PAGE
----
June 20, 2018
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Fields Pond: Four types of warblers adorn Maine spring

By Judy Kellogg Markowsky

Warblers are returning! The yellow-rumped warbler came first. I was walking from Avalon to the Hampden Library when I saw this one. It is larger than most, and the most visible warbler because it often perches upright on prominent twigs. (Most warblers perch within and among all the tree leaves.)

The second returnee was the pine warbler, and he visited my suet holder. I think this pine warbler is the same bird that came last year, when he began by eating little crumbs of suet on the ground. Then he learned to eat the suet from my feeder.

This year I set up a pine cone with peanut butter between the scales of the cone. I put a suction cup on my window and put the cone with peanut butter on the window. The pine warbler has learned how to get the peanut butter from between the scales of the pine cone. Smart bird!

My third warbler this year was the palm warbler, a bird of bogs. The Orono Bog Boardwalk is one place to find palm warblers. The first ornithologist to name this bird must have found it in Florida, not Maine.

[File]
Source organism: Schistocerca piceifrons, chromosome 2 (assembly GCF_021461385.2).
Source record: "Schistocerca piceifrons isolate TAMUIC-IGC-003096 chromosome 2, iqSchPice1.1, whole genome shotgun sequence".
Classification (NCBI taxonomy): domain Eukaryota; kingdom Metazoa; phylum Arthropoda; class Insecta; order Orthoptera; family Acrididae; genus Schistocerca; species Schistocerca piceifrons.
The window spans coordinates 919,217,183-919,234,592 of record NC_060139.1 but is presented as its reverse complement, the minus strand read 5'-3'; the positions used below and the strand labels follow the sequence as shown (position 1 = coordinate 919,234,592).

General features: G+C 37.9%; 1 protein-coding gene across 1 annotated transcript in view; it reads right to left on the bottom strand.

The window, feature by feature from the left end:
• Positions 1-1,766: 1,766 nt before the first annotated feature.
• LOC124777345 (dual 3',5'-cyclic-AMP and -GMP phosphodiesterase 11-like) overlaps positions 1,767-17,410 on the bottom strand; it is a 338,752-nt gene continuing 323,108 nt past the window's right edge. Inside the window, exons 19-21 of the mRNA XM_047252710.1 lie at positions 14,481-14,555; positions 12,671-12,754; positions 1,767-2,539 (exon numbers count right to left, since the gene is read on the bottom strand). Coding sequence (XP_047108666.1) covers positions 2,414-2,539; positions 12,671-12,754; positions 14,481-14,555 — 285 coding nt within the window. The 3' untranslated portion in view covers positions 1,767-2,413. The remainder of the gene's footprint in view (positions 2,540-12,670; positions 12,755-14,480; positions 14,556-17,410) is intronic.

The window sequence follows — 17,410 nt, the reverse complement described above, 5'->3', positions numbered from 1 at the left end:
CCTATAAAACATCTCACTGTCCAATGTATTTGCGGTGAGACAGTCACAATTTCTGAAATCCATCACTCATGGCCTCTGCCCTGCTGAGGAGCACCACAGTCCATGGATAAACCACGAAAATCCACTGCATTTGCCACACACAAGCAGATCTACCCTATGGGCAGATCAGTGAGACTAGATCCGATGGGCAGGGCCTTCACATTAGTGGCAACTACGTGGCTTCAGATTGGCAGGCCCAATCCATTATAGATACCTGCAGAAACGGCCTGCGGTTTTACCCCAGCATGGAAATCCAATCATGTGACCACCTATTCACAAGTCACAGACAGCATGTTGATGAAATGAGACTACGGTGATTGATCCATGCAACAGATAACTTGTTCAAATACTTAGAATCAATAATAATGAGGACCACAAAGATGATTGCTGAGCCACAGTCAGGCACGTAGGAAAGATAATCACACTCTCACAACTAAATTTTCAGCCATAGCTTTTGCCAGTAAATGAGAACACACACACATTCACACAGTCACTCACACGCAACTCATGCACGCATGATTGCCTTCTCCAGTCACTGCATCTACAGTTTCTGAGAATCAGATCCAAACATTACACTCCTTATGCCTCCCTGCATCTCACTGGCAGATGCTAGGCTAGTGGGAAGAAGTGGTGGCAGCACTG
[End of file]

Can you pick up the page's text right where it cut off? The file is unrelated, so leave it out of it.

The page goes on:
The fourth warbler to appear was the black-and-white warbler. This warbler acts like a nuthatch, hopping up, down and all around on the trunks of large trees.

Ospreys are here, too. I went birding with Christina Diebold to Stockton Springs and saw a couple of ospreys starting a nest. The male flew away and brought back a 2-foot-long stick. He put it next to the female, and they stayed together for a minute. Then the male climbed onto the female, and they mated. They stayed together for a few minutes until the male flew away. After three minutes he came back with another stick. Same thing happened again. They did it another time. What a sexy couple!

Penobscot Valley Chapter of Maine Audubon will offer a program titled “Sea Lampreys Return to Sedgeunkedunk.” Spring 2010 marked the first season in more than 200 years that sea-run fish species could recolonize this stream. Robert Hogg will discuss how a resurgent sea lamprey fishery may assist in the restoration of sustainable habitat for the endangered Atlantic salmon at 6:30 p.m. Thursday, May 12, at Bangor Public Library. The program is free.

For information on Fields Pond Audubon Center, call 989-2591.

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